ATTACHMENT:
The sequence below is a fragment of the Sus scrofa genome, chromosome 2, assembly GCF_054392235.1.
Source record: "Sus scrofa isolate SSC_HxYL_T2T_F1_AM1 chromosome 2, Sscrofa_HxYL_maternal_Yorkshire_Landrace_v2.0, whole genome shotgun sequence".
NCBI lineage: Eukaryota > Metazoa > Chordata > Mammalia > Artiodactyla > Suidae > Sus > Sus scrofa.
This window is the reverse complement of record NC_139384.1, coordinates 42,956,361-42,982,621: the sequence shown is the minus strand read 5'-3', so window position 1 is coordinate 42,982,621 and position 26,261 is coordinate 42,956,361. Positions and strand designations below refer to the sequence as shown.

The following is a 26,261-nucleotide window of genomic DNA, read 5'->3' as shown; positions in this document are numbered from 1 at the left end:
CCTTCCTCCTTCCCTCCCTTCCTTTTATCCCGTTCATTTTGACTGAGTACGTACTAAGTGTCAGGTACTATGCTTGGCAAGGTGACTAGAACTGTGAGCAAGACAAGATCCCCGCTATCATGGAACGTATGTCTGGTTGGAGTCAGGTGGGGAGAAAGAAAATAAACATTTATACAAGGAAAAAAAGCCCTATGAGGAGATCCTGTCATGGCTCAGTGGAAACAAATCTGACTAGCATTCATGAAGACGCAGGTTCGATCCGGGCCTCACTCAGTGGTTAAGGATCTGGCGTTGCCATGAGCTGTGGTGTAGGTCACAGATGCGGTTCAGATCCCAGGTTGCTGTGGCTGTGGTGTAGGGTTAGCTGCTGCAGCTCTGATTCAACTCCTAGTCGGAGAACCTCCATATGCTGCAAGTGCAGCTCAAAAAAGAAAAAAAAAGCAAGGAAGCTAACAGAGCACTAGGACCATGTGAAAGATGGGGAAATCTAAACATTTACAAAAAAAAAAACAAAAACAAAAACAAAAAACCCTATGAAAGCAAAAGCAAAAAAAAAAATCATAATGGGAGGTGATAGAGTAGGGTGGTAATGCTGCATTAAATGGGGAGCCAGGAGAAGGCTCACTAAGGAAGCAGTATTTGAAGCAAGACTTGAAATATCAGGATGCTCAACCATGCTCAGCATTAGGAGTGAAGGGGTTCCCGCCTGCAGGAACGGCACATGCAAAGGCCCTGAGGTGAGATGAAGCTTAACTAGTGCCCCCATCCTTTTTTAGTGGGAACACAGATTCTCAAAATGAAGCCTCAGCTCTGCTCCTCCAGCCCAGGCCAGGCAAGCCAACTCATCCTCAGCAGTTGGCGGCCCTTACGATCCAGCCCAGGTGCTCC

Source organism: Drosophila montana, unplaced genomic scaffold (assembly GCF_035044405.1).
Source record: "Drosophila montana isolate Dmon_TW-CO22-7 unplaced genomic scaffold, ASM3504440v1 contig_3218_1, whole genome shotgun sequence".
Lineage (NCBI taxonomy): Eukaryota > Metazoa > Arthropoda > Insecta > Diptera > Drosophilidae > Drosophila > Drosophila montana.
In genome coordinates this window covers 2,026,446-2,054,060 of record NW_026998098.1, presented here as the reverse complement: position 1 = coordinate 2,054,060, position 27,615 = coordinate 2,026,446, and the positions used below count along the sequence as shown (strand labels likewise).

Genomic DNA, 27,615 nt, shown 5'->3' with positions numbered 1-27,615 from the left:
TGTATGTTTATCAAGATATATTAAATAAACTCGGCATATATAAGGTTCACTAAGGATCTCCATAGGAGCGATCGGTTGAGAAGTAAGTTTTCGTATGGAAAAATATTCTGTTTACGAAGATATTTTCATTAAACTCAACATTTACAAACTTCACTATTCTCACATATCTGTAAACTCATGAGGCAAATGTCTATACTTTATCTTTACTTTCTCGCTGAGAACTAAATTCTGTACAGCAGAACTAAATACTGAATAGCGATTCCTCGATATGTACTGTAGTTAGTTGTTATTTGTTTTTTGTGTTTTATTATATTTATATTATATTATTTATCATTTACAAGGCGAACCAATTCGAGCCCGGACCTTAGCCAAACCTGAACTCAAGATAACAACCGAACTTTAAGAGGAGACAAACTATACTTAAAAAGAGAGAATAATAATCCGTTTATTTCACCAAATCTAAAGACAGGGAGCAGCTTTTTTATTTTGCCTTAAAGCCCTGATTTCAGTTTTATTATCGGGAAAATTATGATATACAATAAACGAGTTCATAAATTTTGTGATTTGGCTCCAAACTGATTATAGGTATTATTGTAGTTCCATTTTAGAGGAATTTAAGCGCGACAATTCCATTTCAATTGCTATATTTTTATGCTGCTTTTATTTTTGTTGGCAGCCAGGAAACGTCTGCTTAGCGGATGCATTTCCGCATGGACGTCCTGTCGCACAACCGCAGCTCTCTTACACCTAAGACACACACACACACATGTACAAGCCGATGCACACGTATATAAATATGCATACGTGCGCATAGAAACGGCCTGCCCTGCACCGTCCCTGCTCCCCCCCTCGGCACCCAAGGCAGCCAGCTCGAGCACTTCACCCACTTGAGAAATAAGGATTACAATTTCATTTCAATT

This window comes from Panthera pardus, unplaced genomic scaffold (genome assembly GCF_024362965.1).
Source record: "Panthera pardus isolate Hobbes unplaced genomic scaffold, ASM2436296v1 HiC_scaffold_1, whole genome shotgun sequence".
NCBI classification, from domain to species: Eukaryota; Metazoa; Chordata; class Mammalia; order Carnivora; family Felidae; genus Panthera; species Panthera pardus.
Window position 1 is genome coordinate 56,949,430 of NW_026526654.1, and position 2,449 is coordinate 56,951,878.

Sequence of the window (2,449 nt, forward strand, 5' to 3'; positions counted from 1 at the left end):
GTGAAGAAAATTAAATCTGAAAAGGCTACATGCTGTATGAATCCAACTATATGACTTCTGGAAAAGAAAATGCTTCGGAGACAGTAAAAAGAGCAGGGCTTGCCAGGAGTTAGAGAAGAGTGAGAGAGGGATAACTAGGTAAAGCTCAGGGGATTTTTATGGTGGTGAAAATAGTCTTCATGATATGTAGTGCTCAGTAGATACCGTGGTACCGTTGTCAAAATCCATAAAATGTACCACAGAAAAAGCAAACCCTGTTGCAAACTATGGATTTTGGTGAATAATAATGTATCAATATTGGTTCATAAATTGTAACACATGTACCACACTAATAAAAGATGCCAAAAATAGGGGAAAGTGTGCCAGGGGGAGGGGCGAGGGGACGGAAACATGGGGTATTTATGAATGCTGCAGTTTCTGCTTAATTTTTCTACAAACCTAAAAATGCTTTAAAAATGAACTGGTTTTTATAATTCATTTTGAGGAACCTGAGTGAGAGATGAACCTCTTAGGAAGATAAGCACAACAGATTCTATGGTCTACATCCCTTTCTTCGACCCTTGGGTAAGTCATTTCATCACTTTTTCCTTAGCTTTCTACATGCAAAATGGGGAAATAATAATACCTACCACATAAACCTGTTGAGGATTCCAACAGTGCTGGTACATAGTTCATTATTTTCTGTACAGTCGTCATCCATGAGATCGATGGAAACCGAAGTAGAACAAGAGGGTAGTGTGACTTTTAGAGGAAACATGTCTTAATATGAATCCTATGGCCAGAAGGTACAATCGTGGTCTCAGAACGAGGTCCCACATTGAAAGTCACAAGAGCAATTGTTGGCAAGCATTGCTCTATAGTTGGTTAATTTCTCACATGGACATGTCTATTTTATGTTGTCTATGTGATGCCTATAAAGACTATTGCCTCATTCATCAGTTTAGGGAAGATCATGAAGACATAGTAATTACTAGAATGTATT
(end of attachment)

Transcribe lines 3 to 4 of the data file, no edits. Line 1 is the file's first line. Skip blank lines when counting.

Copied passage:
NCBI lineage: Eukaryota > Metazoa > Chordata > Mammalia > Artiodactyla > Suidae > Sus > Sus scrofa.
This window is the reverse complement of record NC_139384.1, coordinates 42,956,361-42,982,621: the sequence shown is the minus strand read 5'-3', so window position 1 is coordinate 42,982,621 and position 26,261 is coordinate 42,956,361. Positions and strand designations below refer to the sequence as shown.